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Last Updated: Tuesday, 24 February, 2004, 10:36 GMT
Iran welcomes UK art exhibition
Mona Hatoum, Over My Dead Body, 1988-2002. Courtesy of Jay Jopling/White Cube, London. Photo: Oren Slor
Over My Dead Body by Mona Hatoum is in the exhibition
The first exhibition of British art to go on show in Iran since the Islamic revolution in 1979 opens on Tuesday.

The Tehran Museum of Contemporary Art exhibition includes works by many big names of UK art including Damien Hirst, Henry Moore and Gilbert and George.

The gallery hopes the display will "open a new era of cultural and artistic collaborations" between the countries.

Sculptor Bill Woodrow, who is in Tehran, said Iranian art-lovers were "very excited" about seeing the show.

The exhibition focuses on British sculpture and includes Hirst's previously unseen work Resurrection.

Damien Hirst, Dead Ends Died Out, Explored, 1993, Photo courtesy Jay Jopling/White Cube, London
Damien Hirst's Dead Ends Died Out, Explored uses cigarette butts
It will also feature pieces by Woodrow, Barbara Hepworth, Mona Hatoum, Anish Kapoor and Anya Gallaccio.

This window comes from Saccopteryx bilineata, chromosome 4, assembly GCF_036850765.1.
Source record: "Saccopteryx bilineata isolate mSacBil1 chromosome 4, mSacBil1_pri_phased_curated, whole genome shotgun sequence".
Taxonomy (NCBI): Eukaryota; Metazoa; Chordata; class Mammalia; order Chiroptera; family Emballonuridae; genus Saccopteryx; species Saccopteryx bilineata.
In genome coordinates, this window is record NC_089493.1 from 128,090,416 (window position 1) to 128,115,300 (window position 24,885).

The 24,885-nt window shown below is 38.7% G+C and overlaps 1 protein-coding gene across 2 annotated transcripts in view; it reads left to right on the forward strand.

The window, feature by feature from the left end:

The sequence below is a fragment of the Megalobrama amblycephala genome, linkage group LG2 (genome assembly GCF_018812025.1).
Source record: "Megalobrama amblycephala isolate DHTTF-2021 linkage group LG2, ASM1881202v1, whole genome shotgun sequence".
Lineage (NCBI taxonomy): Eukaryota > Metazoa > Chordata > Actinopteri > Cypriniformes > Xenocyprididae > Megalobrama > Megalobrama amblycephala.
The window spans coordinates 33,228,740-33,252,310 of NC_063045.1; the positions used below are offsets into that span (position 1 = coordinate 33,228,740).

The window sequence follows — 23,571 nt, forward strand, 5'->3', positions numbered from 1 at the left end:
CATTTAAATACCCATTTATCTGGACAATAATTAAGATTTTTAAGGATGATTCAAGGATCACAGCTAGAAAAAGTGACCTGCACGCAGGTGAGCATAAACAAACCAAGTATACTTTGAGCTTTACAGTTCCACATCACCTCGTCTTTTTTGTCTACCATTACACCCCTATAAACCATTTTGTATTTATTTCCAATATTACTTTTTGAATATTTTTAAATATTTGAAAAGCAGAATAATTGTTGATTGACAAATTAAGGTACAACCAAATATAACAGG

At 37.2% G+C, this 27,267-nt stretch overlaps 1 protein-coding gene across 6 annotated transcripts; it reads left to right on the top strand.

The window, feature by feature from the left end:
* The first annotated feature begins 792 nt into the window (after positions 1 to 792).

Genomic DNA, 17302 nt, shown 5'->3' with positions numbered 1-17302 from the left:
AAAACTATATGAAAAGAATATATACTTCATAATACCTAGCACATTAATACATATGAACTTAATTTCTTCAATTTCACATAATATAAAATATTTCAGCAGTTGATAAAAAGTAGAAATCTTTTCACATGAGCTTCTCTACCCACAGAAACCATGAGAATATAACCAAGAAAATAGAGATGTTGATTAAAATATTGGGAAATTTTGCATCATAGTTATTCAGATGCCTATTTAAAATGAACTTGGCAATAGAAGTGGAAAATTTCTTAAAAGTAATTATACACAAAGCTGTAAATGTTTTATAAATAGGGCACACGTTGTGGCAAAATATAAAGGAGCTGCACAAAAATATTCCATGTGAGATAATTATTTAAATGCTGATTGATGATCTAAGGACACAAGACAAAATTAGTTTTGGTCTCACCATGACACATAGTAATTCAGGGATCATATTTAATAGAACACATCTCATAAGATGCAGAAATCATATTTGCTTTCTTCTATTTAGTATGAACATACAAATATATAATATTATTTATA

Woodrow said he expected the crowd to be "a very young audience, and mainly students, as far as I can gather".

"They're very familiar to all this work - but in a second-hand way all from photographs and even from the internet," he told BBC Radio 4's Today programme.

"They're very excited about being able to see it now in the flesh, and to see if their ideas match up to the real thing."


The gallery's director Dr Alireza Sami Azar said cultural collaborations had suffered from political tensions between the governments in the past.

"This exhibition will give momentum to further exchanges of cultural projects between the two countries," he told Today.

Political relations between Iran and the UK have warmed in recent years. Prince Charles recently became the first royal visitor since 1975.

The British ambassador in Tehran, Richard Dalton, has welcomed the exhibition as "another step in the growing cultural exchanges between our two countries".

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